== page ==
Jesus often challenged the notions of cultural, gender and social class lines in his actions and teachings. It is safe to imagine that this sort of teaching did not sit well with the Pharisees. A close look at Jesus’ final answer to the question of divorce gives a clear indication as to what the Pharisees had in mind by steering Jesus into the theological neighborhood of marriage, gender roles and gender identity. Jesus could of stayed on the strict issue of divorce by citing other Old Testament Laws concerning the appropriate time and place to divorce but he decides to cut to the chase instead. He addresses the issue of gender identity as it relates to marriage, an issue that rocks the very foundation of who we are as people. It is apparent that the subject of people caught between genders has been raised before, and so Jesus knows were this is going. He exercises His authority as a respected teacher and jumps ahead (like He often does) to the real issue, making a very emphatic statement. He realizes most in his culture, including his disciples, will not be able to understand what He is about to say.

(Matthew 19 continues) Jesus replied, “Not everyone can accept this word, but only those to whom it has been given. (The ability to understand what He is about to say goes against the current cultural grain and must come through revelation.) For some are eunuchs because they were born that way; others were made that way by men; and others have renounced marriage because of the kingdom of heaven. The one who can accept this should accept it.”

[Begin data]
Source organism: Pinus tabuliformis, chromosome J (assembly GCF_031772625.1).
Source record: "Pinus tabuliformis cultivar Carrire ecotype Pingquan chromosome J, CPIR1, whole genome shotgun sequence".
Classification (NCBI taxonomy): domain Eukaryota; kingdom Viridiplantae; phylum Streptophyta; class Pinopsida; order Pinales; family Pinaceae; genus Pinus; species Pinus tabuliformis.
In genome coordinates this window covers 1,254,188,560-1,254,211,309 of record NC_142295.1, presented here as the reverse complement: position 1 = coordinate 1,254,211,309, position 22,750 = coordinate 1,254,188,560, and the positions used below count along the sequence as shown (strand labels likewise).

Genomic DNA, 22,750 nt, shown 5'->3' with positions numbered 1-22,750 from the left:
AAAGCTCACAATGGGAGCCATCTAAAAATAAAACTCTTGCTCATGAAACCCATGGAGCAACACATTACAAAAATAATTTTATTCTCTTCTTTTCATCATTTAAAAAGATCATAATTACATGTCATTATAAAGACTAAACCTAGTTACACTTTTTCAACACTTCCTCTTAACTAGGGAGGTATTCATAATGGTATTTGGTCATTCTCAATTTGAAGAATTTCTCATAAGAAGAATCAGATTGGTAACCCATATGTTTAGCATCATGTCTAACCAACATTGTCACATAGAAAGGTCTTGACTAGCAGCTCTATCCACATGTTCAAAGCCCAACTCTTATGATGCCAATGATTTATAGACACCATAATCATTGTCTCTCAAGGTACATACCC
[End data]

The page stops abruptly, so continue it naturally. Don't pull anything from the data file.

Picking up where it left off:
Wow! Nature, nurture, choice. The word eunuch* (see sidebar) was used to describe those males who were not able to, or apparently unwilling to, marry and raise children in the traditional sense. (The words transgender or inter-sexed were not available then, but the word "saris" included those who functioned as eunuchs, or lived outside of their male gender role, even though they had functioning genitalia.*) If the term eunuch referred only to those who had non-functioning genitalia, then why the words, “Not everyone can accept this word, but only those to whom it has been given?” It would not take a special faith to understand that some men had genitals that did not function. For that mater, why discuss eunuchs at all when talking about divorce? These people would not have been married anyway so why drag them into a discussion about marriage? It is obvious that Jesus is making a statement about the male gender role and the validity of living outside of that role. Jesus may have held unpopular or untraditional views concerning male and female gender roles, but why are the Pharisees so interested in getting Jesus to talk about this subject?

The Pharisees were very practiced in the creation of Biblical argument. The hot topic of nature, nurture and choice was one that could be used against Jesus to drive a wedge between him and his disciples. Jesus tried to make others understand his insights but was limited to the understanding and the culture of the day. The Pharisees knew how Jesus felt about this issue and his radical thoughts were not shared by many.